In many countries (US and UK, maybe Canada? and others) the term "Professional Engineer" is a legally restricted title. "Engineer" alone is not, or at least is a shady grey area at the moment. I am allowed to call myself a "software engineer" in the United States, but I cannot claim to be a "Professional Engineer." Some cursory research shows that the same is probably true in Italy (the title "Dott. Ing" is used to denote a professionally licensed engineer and cannot legally be used by those without the requisite five year qualifications, et cetera).

To get to the topic and address one of Riya's assumptions; your estimates for the number of applicants to a job is a little overblown. Even if that number of applicants were recieved on average, the large majority of them would likely be culled away purely based on resumes before somebody even bothered to look at their portfolios.

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Quote:
Original post by jpetrie
To get to the topic and address one of Riya's assumptions; your estimates for the number of applicants to a job is a little overblown. Even if that number of applicants were recieved on average, the large majority of them would likely be culled away purely based on resumes before somebody even bothered to look at their portfolios.

That is very true. It also depends on how advertized the position is. A well-advertized position gets that many reponses or more, but very few people submit samples. It isn't hard to do a quick-and-dirty first pass that throws out most of the stack.

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The title Engineer varies by country widely.

Europe has a few Europe-wide qualifications, though a Masters degree from a UK institution can qualify you for a large part of this if the degree was accredited by an an institution like the IET. An example is that my course qualifies me to skip the academic portion of the CEng qualifaction (Chartered Engineer).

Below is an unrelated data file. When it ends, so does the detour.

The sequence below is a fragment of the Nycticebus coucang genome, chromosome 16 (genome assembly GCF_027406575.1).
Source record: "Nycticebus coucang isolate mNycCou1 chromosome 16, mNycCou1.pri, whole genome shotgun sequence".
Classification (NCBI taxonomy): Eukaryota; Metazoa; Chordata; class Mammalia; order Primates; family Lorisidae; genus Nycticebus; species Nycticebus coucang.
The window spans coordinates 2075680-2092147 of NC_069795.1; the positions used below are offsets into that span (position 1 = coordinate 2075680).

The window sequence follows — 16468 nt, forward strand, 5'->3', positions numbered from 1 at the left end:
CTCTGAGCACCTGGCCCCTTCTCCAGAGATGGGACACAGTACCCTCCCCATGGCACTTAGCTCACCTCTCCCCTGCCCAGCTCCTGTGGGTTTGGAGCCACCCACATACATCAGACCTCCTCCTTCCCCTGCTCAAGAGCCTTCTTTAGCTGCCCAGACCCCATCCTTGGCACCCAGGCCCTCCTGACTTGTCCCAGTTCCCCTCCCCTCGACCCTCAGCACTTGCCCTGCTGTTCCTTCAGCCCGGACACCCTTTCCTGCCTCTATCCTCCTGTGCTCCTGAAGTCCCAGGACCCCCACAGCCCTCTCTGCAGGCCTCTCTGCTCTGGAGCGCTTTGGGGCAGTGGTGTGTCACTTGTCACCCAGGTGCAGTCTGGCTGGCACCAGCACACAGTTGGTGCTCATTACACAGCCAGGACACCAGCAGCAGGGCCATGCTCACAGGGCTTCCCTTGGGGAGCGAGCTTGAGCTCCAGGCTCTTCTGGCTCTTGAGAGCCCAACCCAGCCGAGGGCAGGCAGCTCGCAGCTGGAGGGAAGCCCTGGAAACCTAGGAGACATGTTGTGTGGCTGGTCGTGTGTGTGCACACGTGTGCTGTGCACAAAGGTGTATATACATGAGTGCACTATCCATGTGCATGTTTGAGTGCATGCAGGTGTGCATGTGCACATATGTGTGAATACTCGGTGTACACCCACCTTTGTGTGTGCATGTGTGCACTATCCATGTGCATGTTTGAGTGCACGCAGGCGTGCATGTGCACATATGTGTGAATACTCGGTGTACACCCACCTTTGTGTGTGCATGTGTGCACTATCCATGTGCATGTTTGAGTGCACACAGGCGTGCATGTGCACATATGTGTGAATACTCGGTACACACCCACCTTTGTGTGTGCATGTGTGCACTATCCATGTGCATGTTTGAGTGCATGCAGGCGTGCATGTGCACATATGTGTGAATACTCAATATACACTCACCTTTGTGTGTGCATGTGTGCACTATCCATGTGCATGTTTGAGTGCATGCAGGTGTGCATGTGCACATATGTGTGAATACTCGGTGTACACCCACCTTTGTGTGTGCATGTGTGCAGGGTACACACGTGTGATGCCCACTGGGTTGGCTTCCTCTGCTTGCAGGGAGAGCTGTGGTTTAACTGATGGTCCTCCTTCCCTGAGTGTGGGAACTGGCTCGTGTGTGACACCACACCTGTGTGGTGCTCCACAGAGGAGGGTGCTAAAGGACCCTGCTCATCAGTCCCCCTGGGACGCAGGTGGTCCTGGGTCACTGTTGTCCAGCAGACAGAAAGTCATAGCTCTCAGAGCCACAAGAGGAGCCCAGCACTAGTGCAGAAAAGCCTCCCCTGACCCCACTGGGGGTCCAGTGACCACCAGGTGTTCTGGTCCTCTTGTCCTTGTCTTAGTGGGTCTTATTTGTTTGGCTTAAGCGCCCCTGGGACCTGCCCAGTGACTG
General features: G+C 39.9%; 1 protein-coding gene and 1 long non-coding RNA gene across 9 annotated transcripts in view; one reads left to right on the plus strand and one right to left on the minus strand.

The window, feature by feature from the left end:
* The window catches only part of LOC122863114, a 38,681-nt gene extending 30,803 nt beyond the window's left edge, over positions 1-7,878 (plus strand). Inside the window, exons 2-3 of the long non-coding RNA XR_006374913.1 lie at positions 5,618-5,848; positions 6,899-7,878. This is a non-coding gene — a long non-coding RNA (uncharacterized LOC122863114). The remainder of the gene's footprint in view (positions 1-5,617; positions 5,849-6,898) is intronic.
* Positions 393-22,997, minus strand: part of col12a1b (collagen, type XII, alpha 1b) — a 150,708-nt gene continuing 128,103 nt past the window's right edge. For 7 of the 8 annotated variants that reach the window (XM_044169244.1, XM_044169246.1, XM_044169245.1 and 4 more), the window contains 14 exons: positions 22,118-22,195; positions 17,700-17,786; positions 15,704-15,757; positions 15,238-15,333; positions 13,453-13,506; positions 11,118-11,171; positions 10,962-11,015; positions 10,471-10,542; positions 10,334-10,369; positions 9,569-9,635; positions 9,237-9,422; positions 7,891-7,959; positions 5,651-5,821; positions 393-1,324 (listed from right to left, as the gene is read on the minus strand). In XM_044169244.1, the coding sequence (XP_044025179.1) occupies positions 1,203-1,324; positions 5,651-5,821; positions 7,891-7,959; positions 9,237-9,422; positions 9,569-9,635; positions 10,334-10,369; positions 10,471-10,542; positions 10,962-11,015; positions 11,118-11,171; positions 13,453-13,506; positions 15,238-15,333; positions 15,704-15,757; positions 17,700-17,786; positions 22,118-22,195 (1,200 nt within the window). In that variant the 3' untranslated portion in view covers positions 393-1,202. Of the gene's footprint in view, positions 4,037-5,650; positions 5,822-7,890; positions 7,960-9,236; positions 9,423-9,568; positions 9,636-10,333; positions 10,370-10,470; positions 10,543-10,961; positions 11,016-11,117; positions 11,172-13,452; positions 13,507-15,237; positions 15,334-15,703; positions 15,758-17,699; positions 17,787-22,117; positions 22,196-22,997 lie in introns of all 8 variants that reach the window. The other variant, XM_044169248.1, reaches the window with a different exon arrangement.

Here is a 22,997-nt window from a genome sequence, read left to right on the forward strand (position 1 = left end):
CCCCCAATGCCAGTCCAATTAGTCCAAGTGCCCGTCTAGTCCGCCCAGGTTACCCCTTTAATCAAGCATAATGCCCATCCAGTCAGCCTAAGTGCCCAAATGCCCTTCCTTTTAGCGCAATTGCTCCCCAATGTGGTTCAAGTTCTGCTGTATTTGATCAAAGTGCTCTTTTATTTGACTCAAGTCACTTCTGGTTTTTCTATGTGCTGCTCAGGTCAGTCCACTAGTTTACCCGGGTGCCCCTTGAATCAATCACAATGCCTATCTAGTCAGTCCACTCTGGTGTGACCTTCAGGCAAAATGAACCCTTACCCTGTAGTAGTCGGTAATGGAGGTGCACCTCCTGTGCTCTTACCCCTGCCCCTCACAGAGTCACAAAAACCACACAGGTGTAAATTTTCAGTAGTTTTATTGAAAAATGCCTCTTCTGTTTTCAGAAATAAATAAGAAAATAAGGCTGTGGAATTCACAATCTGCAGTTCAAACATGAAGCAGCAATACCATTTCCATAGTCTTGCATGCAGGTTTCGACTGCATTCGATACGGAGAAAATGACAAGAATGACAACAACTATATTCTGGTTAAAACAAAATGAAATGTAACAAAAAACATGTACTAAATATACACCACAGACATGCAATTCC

The US has various laws by state, some make it illegal to use "Engineer" without a Masters degree, others allow you to but restrict additional qualifiers (so you could be a Software Engineer but not a Professional Software Engineer).

The UK has no restrictions on Engineer other than using things like CEng etc which must be approved by an body capable of giving it.

Other than that I run out of information from my professional issues course :D

In relation to the actual topic a degree is a bit of paper, mostly what it says is that you can a) carry through a 3-5 year project and b) are capable of learning at a higher level. The specifics associated with individual degrees vary however I would think that a compsci degree would be a reasonable qualification for a technical artist, in fact it might be better than a fine arts degree (sure you can draw, but can you work with technology, script etc? I know people doing art degrees who got really upset when the University imposed penalties on marks for late coursework (something the engineering side always had)).

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<< there is a computer science, a fine arts (drawing and painting, no computer graphics), a English, a math, and then a few history type ones >>

Maybe you should find another school that teaches you what you want to learn. If not you'll just have to persue another degree and teach yourself 3d on the side. There are plenty of great books and DVD's out there.

Being able to script and program is a very valuable tool in the hands of an artist. You can definately get more out of your 3d package and game engine if you understand what's going on under the hood.

I think the computer science degree is the way to go. If the education you want isn't offered at your school take the degree that'll be most helpful getting into games and teach yourself the things that you want to know that they do not offer.

There are tons of resources out there help you learn computer graphics. The Gnomon DVDs are amazing, also check out www.nerdbooks.com or Amazon.

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If you really want to get into the creative side of 3D modeling, then I suggest not to turn down the fine arts program yet, just because it doesn't involve 3D computer graphics.

Learning the principles of sculpture can go a long way in producing detailed, well-proportioned models in 3D. You'll get a good sense of depth and space taking drawing and scuplting classes, and also learn how to tell compelling stories with a single image. Fringe classes like color theory are also good for design. Good artists don't start out by staring blankly on the computer screen, they sketch out their ideas on paper first. Remember that the software is used to enhance your ideas, not merely produce them from scratch. You will probably benefit from a minor in fine arts, if you decide to get your major in another degree.